Do we need all these lights and roundabouts?

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Councils are often accused of taking decisions without consulting with the people who will be directly affected.

So it’s refreshing to see that Portsmouth City Council’s transport leader, Cllr Jason Fazackarley, has given residents the opportunity to personally show him which roads need improving.

A tour was organised yesterday, when Cllr Fazackarley and the council’s transport officer, Barry Rawlings, visited various hotspots that members of the public believe need attention.

It just goes to show that councils can listen. Rather than coming across to people as some anonymous, bureaucratic monolith, a council can engage with the taxpayers it serves to make their lives better.

This isn’t just a one-way street though. By taking time to discuss road problems with the people who have to use them, the council can benefit by ensuring its limited budget is used in the best way.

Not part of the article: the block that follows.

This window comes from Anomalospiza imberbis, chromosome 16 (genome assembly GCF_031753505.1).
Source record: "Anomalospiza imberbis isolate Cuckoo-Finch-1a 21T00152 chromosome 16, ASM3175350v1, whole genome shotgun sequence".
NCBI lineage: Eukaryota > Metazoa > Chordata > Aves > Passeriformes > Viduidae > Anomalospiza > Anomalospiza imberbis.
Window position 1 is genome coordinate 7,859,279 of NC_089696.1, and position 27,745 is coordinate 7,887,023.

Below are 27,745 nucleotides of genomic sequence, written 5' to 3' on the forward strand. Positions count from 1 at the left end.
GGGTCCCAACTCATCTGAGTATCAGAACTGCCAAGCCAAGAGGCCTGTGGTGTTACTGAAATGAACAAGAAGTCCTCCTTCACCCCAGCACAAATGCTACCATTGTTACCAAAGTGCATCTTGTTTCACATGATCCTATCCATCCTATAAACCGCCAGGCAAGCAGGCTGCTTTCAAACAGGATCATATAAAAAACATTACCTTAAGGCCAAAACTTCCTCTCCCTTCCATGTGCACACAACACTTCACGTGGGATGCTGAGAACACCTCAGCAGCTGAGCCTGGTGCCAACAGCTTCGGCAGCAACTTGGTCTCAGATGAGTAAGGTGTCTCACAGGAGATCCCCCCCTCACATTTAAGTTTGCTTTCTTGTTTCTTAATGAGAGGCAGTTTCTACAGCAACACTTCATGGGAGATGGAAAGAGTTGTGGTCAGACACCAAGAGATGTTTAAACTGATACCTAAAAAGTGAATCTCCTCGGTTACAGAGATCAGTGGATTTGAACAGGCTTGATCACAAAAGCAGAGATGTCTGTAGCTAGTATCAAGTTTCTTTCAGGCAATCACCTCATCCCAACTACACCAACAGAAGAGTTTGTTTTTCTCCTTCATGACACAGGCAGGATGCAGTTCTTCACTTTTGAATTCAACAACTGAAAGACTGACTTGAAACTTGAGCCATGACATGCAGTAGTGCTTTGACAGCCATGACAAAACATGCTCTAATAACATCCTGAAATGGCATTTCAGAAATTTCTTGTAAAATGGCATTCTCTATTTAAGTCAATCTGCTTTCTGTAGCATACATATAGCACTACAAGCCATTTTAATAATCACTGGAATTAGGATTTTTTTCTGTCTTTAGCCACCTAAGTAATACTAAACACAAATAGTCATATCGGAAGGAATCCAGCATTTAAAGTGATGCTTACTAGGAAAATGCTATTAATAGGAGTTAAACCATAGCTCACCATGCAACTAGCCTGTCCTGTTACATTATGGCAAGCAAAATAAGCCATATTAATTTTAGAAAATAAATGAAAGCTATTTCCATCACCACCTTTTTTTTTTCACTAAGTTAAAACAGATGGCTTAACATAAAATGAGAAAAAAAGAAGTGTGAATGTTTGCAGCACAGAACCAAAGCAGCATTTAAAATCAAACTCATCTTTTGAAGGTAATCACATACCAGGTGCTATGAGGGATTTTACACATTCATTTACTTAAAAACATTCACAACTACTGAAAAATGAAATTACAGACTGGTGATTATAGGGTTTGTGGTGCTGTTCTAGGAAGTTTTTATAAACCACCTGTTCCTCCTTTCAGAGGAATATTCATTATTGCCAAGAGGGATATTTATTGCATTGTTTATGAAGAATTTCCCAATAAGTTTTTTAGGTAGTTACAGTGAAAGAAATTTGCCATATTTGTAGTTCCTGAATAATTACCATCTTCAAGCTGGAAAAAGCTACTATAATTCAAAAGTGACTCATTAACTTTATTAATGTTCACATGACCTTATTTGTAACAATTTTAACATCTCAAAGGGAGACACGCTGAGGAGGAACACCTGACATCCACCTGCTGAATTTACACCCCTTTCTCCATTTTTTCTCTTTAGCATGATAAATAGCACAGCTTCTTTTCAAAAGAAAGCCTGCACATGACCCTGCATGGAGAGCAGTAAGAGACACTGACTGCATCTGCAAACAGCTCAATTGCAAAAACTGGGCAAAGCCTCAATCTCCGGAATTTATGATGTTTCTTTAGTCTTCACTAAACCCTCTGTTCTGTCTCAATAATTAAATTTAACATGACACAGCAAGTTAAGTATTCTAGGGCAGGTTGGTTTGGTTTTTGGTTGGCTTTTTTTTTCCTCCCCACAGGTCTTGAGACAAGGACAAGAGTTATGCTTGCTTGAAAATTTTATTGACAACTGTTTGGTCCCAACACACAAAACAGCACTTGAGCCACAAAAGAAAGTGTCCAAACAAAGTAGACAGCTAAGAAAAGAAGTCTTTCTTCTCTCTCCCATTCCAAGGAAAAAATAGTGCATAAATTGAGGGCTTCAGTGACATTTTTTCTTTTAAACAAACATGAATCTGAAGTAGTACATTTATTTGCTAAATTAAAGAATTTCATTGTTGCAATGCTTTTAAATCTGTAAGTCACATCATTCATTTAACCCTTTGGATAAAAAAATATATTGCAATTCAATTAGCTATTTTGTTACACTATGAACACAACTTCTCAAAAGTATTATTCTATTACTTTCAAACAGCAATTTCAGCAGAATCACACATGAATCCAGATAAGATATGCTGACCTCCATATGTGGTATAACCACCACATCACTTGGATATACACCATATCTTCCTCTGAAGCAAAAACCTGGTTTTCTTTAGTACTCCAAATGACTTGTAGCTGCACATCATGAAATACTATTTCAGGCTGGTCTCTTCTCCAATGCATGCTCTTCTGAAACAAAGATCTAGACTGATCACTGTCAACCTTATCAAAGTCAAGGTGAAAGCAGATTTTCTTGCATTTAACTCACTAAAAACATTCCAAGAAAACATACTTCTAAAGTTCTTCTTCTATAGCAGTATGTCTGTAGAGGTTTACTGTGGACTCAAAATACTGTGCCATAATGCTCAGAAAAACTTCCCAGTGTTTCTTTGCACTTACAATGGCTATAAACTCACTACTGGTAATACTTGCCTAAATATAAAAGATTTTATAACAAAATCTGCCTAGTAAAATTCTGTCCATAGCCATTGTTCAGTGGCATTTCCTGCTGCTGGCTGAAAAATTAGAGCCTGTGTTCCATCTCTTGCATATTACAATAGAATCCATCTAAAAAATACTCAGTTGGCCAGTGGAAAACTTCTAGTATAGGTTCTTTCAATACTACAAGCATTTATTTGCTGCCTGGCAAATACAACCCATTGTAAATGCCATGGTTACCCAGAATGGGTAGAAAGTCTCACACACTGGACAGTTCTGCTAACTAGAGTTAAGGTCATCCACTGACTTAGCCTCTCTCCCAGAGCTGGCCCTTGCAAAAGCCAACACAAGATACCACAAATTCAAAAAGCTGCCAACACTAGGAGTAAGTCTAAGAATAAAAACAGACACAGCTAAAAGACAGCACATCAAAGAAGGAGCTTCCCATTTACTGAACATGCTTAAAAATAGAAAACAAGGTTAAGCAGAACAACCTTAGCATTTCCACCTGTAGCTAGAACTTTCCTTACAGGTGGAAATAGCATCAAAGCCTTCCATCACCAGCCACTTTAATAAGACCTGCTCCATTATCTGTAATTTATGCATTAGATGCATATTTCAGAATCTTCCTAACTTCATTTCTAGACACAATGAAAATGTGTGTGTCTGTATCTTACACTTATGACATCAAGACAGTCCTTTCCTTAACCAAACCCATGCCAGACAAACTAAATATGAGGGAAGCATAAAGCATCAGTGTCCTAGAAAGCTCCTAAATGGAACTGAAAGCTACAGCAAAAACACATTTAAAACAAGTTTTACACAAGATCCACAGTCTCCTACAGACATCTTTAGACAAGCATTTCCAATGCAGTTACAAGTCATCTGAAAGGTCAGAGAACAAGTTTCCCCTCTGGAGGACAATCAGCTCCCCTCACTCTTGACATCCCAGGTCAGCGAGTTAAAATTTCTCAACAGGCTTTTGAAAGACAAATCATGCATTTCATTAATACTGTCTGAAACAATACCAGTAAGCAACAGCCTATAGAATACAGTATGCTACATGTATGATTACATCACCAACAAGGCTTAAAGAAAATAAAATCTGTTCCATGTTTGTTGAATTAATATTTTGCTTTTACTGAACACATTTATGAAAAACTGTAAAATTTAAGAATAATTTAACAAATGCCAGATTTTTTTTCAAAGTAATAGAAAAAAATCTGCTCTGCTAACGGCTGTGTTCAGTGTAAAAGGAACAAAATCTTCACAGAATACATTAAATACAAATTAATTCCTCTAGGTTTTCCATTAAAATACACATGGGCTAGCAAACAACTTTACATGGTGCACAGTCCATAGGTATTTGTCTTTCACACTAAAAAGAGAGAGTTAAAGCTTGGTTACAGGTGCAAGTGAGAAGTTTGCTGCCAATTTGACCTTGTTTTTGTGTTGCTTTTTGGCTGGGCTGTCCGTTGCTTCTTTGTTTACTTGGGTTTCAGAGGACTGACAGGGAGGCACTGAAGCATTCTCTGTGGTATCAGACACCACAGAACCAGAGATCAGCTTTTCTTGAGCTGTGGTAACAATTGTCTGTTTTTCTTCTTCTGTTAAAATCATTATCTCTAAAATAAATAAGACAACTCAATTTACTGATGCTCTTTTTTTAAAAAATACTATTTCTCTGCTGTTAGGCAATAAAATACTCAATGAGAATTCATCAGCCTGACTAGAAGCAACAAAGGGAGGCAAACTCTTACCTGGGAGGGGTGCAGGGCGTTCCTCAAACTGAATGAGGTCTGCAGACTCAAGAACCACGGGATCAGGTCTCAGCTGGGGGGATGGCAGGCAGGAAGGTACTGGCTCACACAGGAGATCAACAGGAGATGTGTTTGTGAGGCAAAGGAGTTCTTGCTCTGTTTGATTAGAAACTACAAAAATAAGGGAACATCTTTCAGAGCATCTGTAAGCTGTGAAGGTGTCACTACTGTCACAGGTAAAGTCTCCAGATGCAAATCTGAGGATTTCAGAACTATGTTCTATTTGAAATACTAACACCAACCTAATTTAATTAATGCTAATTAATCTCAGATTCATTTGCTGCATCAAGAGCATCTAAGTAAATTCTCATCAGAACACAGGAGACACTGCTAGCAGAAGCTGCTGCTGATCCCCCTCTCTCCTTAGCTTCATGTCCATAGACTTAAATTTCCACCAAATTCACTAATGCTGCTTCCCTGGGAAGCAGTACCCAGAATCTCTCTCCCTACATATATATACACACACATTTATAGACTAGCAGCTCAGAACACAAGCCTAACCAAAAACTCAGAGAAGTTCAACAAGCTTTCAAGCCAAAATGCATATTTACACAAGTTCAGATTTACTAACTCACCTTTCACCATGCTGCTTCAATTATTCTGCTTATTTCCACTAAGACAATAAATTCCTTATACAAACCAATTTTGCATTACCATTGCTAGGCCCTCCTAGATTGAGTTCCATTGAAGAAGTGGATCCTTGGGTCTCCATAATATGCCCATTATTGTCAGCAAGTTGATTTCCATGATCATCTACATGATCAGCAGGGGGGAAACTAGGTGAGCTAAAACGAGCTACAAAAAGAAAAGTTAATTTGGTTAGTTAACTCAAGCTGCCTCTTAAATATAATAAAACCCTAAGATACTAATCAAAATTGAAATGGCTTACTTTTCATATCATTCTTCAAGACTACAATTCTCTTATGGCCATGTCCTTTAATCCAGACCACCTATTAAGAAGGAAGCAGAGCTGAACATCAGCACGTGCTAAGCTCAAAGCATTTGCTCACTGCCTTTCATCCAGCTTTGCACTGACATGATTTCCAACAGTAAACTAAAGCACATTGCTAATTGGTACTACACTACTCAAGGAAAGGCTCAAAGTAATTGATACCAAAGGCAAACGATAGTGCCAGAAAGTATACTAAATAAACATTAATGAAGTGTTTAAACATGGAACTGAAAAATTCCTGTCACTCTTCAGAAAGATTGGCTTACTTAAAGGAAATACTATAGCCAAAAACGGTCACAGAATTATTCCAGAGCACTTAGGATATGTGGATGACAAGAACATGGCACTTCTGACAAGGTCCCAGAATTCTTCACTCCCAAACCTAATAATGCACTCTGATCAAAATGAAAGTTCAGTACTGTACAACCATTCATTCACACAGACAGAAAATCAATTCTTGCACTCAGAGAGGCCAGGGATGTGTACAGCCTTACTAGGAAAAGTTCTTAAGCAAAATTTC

The city council will spend £2m on road and junction improvements in the next year, so we’re not talking small sums here.

What this fact-finding mission has also highlighted is the question of whether traffic lights or roundabouts are the best way to deal with traffic.

In Portsmouth we have gone through major changes, with a lights upgrade at Unicorn Gate in the city and the use of lights to replace a roundabout at the Marriott Hotel junction at Wymering.

But there are clearly still problems.

At the Unicorn Gate junction, vehicles can queue for several minutes before the lights change.

With engines left running, there’s an issue of pollution as well as frustration.

The Marriott junction lights were controversial when they were introduced and are considered confusing and dangerous.

Rescheduling of lights may help, but perhaps it’s time for a debate in this country over the general effectiveness of traffic flow management.

Do we really need to have so many traffic lights and roundabouts?

Or could we manage safely without such a proliferation of measures to slow us down?